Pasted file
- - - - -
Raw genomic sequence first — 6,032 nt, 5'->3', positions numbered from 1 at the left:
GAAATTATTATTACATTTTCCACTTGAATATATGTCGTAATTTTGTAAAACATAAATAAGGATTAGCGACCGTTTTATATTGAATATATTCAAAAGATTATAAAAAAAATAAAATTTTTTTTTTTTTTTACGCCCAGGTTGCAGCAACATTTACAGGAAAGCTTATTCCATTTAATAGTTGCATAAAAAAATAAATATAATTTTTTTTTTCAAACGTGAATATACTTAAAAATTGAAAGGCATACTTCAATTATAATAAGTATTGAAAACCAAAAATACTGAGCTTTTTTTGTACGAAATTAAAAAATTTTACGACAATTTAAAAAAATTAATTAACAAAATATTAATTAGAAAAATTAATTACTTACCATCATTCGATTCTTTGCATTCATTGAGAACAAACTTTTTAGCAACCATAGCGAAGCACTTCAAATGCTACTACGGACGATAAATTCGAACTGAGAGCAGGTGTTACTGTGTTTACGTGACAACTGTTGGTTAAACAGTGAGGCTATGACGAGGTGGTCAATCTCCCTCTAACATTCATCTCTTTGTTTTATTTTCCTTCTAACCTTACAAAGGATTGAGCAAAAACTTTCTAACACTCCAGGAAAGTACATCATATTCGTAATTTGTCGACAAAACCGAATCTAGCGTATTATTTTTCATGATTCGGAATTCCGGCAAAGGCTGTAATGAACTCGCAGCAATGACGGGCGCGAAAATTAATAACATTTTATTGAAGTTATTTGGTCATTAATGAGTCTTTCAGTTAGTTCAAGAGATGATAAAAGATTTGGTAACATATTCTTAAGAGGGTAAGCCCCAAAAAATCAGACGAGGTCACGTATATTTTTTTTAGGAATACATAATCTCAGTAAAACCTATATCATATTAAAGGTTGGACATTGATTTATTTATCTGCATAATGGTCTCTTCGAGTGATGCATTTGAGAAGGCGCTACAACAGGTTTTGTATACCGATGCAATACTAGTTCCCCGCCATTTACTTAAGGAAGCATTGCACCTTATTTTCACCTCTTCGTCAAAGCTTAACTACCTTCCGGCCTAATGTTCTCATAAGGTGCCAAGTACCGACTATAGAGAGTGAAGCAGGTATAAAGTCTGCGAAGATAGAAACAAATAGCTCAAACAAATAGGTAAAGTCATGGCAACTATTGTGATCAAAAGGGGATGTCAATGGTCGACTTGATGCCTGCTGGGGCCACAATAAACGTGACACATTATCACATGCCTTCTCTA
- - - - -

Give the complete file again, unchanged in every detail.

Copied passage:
Raw genomic sequence first — 6,032 nt, 5'->3', positions numbered from 1 at the left:
GAAATTATTATTACATTTTCCACTTGAATATATGTCGTAATTTTGTAAAACATAAATAAGGATTAGCGACCGTTTTATATTGAATATATTCAAAAGATTATAAAAAAAATAAAATTTTTTTTTTTTTTTACGCCCAGGTTGCAGCAACATTTACAGGAAAGCTTATTCCATTTAATAGTTGCATAAAAAAATAAATATAATTTTTTTTTTCAAACGTGAATATACTTAAAAATTGAAAGGCATACTTCAATTATAATAAGTATTGAAAACCAAAAATACTGAGCTTTTTTTGTACGAAATTAAAAAATTTTACGACAATTTAAAAAAATTAATTAACAAAATATTAATTAGAAAAATTAATTACTTACCATCATTCGATTCTTTGCATTCATTGAGAACAAACTTTTTAGCAACCATAGCGAAGCACTTCAAATGCTACTACGGACGATAAATTCGAACTGAGAGCAGGTGTTACTGTGTTTACGTGACAACTGTTGGTTAAACAGTGAGGCTATGACGAGGTGGTCAATCTCCCTCTAACATTCATCTCTTTGTTTTATTTTCCTTCTAACCTTACAAAGGATTGAGCAAAAACTTTCTAACACTCCAGGAAAGTACATCATATTCGTAATTTGTCGACAAAACCGAATCTAGCGTATTATTTTTCATGATTCGGAATTCCGGCAAAGGCTGTAATGAACTCGCAGCAATGACGGGCGCGAAAATTAATAACATTTTATTGAAGTTATTTGGTCATTAATGAGTCTTTCAGTTAGTTCAAGAGATGATAAAAGATTTGGTAACATATTCTTAAGAGGGTAAGCCCCAAAAAATCAGACGAGGTCACGTATATTTTTTTTAGGAATACATAATCTCAGTAAAACCTATATCATATTAAAGGTTGGACATTGATTTATTTATCTGCATAATGGTCTCTTCGAGTGATGCATTTGAGAAGGCGCTACAACAGGTTTTGTATACCGATGCAATACTAGTTCCCCGCCATTTACTTAAGGAAGCATTGCACCTTATTTTCACCTCTTCGTCAAAGCTTAACTACCTTCCGGCCTAATGTTCTCATAAGGTGCCAAGTACCGACTATAGAGAGTGAAGCAGGTATAAAGTCTGCGAAGATAGAAACAAATAGCTCAAACAAATAGGTAAAGTCATGGCAACTATTGTGATCAAAAGGGGATGTCAATGGTCGACTTGATGCCTGCTGGGGCCACAATAAACGTGACACATTATCACATGCCTTCTCTA